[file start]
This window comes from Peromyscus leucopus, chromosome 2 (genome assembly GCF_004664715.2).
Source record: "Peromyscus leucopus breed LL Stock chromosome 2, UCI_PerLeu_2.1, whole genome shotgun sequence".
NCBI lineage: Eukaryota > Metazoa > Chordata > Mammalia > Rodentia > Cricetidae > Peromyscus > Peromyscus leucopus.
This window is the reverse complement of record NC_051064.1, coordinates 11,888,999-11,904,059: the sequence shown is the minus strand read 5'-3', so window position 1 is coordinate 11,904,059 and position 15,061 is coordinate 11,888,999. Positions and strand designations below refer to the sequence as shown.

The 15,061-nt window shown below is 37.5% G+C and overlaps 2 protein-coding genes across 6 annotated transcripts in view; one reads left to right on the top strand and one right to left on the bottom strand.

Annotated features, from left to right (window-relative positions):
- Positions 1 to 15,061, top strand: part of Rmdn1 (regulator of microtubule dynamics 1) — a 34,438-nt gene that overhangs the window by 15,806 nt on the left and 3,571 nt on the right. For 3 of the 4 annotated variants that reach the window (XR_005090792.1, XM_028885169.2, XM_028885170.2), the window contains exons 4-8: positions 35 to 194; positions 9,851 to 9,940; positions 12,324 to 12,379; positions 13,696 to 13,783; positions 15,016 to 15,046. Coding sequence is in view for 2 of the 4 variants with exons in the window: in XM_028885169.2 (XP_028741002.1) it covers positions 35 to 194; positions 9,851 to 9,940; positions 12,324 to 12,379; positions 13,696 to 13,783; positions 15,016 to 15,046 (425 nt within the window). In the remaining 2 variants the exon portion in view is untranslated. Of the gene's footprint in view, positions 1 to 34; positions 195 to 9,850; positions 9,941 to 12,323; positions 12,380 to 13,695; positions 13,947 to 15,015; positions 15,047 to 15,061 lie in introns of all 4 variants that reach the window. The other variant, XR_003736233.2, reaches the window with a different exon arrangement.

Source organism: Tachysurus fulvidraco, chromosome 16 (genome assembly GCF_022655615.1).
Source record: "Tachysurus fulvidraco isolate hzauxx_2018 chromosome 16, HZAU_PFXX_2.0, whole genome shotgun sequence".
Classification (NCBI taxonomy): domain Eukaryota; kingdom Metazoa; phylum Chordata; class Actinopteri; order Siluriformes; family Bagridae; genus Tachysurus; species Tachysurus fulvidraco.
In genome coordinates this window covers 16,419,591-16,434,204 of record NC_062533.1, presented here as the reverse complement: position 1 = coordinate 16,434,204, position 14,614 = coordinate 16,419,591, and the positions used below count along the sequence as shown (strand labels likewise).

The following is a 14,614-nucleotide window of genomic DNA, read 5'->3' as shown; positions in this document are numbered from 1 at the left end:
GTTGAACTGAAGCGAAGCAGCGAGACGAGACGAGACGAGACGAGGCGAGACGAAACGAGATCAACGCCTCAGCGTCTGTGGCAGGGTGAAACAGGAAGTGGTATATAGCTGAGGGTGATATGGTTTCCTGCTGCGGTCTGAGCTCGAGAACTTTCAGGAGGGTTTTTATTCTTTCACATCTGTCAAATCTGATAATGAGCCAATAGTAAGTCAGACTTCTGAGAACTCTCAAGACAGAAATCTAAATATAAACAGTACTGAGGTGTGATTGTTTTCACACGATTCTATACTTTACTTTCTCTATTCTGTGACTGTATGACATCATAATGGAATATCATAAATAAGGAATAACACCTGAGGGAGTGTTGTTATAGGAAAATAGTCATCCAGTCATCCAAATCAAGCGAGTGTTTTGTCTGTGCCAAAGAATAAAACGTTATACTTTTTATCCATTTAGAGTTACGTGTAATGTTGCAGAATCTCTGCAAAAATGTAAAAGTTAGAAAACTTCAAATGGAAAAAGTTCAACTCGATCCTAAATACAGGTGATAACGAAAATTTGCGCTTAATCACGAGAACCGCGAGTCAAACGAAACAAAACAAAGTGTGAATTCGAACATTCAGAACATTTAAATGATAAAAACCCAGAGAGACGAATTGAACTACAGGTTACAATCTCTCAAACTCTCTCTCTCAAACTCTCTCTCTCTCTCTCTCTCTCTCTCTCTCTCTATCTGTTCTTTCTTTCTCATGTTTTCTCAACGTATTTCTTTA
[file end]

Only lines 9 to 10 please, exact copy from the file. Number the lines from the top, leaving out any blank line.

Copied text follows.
Source record: "Tachysurus fulvidraco isolate hzauxx_2018 chromosome 16, HZAU_PFXX_2.0, whole genome shotgun sequence".
Classification (NCBI taxonomy): domain Eukaryota; kingdom Metazoa; phylum Chordata; class Actinopteri; order Siluriformes; family Bagridae; genus Tachysurus; species Tachysurus fulvidraco.